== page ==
Opening April 1, 2023, “Coal Country Portraits” celebrates the hardworking men, women, and children who helped extract the anthracite coal that powered America’s industrial growth. Centered on George Harvan’s black-and-white photography of anthracite miners and their families, the exhibition offers a window into the gritty reality of miners’ working conditions. Harvan’s portraits are complemented by works by photographer Lewis Hine and artist Frank “WYSO” Wysochansky as well as artifacts evoking the daily life of miners.
The discovery of anthracite coal in northeastern Pennsylvania in 1791 spurred the American Industrial Revolution in the 19th century. Anthracite coal was the primary fuel used in America through the early 1900s and its production drew tens of thousands of Americans and newly arrived immigrants to live and work amongst the mines of Carbon and Luzerne Counties and the other anthracite regions of Northeastern Pennsylvania. Living and working conditions were hard and often dangerous. These led, however, to very tight-knit communities that continue to define the coal regions today.
The core of the exhibition are photographs from the George Harvan Collection held by the DLNHC in the National Canal Museum archives. From Lansford, PA, George Harvan (1921-2002) was a nationally recognized newspaper and freelance photographer. From the mid-1950s to the early 1980s, much of his work focused on documenting coal mining operations both above and below ground. Harvan’s black and white photographs will be juxtaposed with the colorful and more abstract works of Frank “WYSO” Wysochansky (1915-1994), an artist from Blakely, PA. Both sons of miners, these men’s creative works are clearly influenced by their intimate knowledge of mining communities. Also on display will be photographs taken in the anthracite region by Lewis Hine in the early 1900s. Hine’s work, particularly of young boys working in the mines and coal breakers, led to the development of child labor laws in our country.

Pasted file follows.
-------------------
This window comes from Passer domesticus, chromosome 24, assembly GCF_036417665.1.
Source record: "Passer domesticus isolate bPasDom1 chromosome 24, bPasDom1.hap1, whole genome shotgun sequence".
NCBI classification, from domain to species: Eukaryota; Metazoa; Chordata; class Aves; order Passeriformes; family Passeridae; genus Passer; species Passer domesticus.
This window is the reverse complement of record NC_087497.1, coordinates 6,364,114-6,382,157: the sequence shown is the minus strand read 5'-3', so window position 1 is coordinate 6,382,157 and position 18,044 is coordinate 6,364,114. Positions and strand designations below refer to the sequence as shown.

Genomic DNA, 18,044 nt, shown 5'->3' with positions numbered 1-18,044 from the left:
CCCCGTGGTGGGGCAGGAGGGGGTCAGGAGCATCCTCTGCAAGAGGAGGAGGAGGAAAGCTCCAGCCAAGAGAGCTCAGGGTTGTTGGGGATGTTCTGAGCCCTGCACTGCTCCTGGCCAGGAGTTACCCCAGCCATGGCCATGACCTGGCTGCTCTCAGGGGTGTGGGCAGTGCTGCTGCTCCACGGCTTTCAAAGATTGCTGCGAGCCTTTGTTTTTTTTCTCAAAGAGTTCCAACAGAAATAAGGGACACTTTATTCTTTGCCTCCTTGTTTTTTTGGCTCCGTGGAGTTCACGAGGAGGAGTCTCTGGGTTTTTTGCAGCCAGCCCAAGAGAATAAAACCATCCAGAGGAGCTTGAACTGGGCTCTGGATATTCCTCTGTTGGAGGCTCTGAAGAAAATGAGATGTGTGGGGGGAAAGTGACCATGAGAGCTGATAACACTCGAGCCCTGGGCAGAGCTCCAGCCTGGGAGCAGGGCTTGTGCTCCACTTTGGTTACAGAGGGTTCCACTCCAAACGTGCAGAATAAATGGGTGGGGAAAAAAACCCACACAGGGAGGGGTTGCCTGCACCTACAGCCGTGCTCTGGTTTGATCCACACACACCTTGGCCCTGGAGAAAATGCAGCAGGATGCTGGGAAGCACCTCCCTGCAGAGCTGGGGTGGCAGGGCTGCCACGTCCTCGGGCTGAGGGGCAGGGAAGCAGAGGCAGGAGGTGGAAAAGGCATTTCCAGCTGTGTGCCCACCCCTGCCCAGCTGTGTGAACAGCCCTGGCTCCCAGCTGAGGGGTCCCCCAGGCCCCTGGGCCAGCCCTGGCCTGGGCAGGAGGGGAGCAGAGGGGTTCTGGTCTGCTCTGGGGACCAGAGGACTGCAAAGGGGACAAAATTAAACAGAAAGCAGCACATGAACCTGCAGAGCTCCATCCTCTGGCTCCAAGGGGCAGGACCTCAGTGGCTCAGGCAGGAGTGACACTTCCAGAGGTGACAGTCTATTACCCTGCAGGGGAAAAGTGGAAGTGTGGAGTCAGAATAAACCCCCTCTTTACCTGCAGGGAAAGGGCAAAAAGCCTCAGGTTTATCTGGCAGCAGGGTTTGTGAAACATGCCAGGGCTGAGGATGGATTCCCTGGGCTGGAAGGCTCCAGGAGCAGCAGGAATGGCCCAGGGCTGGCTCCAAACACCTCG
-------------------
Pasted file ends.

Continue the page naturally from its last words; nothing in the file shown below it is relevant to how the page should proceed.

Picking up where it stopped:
“Coal Country Portraits” will be on display April 1 through December 17, 2023.
This exhibition was made possible in part by the National Park Service, the Pennsylvania Historical and Museum Commission, and the County of Northampton Hotel Tax Grant Program. The views, findings, conclusions or recommendations expressed in this exhibition do not necessarily represent those of our sponsors.